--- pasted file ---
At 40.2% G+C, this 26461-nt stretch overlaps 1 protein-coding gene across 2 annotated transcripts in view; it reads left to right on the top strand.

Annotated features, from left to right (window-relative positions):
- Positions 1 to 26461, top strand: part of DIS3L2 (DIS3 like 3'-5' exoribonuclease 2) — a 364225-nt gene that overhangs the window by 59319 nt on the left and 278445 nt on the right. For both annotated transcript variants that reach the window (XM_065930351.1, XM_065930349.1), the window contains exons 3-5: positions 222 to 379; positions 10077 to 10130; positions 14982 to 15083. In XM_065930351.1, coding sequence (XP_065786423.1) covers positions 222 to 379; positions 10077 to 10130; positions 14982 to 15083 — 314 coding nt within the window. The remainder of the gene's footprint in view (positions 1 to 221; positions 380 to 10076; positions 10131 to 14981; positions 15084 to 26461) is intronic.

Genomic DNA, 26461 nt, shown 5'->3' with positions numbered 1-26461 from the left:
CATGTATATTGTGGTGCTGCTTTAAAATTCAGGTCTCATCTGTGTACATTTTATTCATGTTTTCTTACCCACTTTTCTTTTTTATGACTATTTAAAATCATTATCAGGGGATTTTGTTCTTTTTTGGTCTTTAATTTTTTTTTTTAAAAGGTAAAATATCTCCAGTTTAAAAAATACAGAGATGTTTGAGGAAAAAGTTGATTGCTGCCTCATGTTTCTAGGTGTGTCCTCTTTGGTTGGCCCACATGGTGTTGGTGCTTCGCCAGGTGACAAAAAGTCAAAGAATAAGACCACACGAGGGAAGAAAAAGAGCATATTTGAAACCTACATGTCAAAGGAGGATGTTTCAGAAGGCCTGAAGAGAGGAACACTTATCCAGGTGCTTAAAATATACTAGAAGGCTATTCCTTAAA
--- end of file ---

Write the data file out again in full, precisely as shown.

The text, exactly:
At 40.2% G+C, this 26461-nt stretch overlaps 1 protein-coding gene across 2 annotated transcripts in view; it reads left to right on the top strand.

Annotated features, from left to right (window-relative positions):
- Positions 1 to 26461, top strand: part of DIS3L2 (DIS3 like 3'-5' exoribonuclease 2) — a 364225-nt gene that overhangs the window by 59319 nt on the left and 278445 nt on the right. For both annotated transcript variants that reach the window (XM_065930351.1, XM_065930349.1), the window contains exons 3-5: positions 222 to 379; positions 10077 to 10130; positions 14982 to 15083. In XM_065930351.1, coding sequence (XP_065786423.1) covers positions 222 to 379; positions 10077 to 10130; positions 14982 to 15083 — 314 coding nt within the window. The remainder of the gene's footprint in view (positions 1 to 221; positions 380 to 10076; positions 10131 to 14981; positions 15084 to 26461) is intronic.

Genomic DNA, 26461 nt, shown 5'->3' with positions numbered 1-26461 from the left:
CATGTATATTGTGGTGCTGCTTTAAAATTCAGGTCTCATCTGTGTACATTTTATTCATGTTTTCTTACCCACTTTTCTTTTTTATGACTATTTAAAATCATTATCAGGGGATTTTGTTCTTTTTTGGTCTTTAATTTTTTTTTTTAAAAGGTAAAATATCTCCAGTTTAAAAAATACAGAGATGTTTGAGGAAAAAGTTGATTGCTGCCTCATGTTTCTAGGTGTGTCCTCTTTGGTTGGCCCACATGGTGTTGGTGCTTCGCCAGGTGACAAAAAGTCAAAGAATAAGACCACACGAGGGAAGAAAAAGAGCATATTTGAAACCTACATGTCAAAGGAGGATGTTTCAGAAGGCCTGAAGAGAGGAACACTTATCCAGGTGCTTAAAATATACTAGAAGGCTATTCCTTAAA